Deleting Facebook decreases stress levels

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It might be time to pull the plug on your Facebook addiction, with a new study claiming the social media platform can be detrimental to your health.

A University of Queensland research team led by Dr Eric Vanman of the School of Psychology examined the effects of a short break from Facebook on a person’s stress and well-being.

The idea for the study came from Dr Vanman’s own experience of quitting Facebook from time-to-time.

The study involved 138 active users of Facebook, who were divided into two groups. One group was instructed to stay off Facebook for five days and the other group to use Facebook as normal.

The participants provided saliva samples at the beginning and end of the study, measuring changes in their cortisol levels (a hormone that is released in response to stress).

The research found that taking a Facebook break for just five days reduced a person’s level of the stress hormone.

“However, while participants in our study showed an improvement in physiological stress by giving up Facebook, they also reported lower feelings of well-being,” Dr Vanman explained.

“People said they felt more unsatisfied with their life, and were looking forward to resuming their Facebook activity.”

Dr Vanman suggested several theories behind the mixed results.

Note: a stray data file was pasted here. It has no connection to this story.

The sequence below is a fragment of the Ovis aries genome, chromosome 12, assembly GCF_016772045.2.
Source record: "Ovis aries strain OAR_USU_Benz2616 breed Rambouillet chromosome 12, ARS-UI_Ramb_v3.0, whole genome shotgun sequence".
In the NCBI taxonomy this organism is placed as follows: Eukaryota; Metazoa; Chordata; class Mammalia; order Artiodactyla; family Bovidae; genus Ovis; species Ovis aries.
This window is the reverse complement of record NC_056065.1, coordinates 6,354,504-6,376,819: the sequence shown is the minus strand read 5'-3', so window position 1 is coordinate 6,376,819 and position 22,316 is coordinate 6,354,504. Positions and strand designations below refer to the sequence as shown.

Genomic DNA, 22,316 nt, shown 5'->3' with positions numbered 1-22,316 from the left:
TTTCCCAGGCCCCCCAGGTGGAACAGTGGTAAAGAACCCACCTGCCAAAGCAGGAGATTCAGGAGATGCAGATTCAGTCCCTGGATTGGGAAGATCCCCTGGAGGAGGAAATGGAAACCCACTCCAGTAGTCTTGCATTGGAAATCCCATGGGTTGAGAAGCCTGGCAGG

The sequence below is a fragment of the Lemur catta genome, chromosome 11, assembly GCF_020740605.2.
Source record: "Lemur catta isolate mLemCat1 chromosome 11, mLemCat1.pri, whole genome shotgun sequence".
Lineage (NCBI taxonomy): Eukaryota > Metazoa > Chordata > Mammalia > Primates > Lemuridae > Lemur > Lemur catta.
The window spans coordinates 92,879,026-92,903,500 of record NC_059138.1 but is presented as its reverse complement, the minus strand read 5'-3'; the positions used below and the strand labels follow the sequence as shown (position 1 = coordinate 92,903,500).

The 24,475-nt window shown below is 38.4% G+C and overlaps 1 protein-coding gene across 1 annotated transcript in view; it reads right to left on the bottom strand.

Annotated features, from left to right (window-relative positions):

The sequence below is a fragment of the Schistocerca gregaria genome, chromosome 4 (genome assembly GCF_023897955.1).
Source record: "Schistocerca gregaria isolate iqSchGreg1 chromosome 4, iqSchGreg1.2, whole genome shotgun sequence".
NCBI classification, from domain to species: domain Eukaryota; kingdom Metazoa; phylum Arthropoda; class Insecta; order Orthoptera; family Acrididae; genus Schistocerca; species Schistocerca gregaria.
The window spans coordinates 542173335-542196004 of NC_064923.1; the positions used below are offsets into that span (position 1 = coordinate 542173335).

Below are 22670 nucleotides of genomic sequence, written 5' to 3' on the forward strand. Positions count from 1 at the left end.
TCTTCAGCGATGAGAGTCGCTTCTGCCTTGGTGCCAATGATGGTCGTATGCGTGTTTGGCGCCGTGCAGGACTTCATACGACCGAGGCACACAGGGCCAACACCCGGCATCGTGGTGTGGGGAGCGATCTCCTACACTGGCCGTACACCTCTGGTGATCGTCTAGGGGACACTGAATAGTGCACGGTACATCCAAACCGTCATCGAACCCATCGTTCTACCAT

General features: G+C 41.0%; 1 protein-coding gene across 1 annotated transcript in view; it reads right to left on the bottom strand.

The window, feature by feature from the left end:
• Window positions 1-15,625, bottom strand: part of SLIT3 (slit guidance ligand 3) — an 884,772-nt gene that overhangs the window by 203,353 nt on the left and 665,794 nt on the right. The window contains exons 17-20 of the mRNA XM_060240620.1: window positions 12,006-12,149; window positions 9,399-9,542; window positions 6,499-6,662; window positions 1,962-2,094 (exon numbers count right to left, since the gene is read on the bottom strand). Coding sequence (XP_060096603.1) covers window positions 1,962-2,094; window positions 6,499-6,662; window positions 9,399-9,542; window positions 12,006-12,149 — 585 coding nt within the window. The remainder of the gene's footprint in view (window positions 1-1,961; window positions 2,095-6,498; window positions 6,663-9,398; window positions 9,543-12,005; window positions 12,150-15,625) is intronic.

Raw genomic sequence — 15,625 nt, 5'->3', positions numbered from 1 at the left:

“Abstaining from Facebook was shown to reduce a person’s level of the stress hormone cortisol, but people’s own ratings of their stress did not change – perhaps because they weren’t aware their stress had gone down,” he said.

“People experienced less well-being after those five days without Facebook – they felt less content with their lives – from the resulting social disconnection of being cut-off from their Facebook friends.

“We don’t think that this is necessarily unique to Facebook, as people’s stress levels will probably reduce anytime they take a break from their favourite social media platforms.”

Do you take ‘Facebook vacations’?

Dr Vanman found that he was not alone in taking ‘Facebook vacations’, saying that other colleagues at the University of Queensland admitted taking similar breaks for several days or weeks when they found it too stressful or overwhelming and reconnected afterwards.

“One of my students kept herself off Facebook by having her friend change her password so she wouldn’t be tempted to come back on, but eventually she broke down and got the password from her friend after two months had passed,” Dr Vanman said. “It seems that people take a break because they’re too stressed, but return to Facebook whenever they feel unhappy because they have been cut off from their friends. It then becomes stressful again after a while, so they take another break. And so on.”

While Facebook has become an essential social tool for millions of users, providing a number benefits, due to it conveying so much social information about a large network of people, it can also be taxing.

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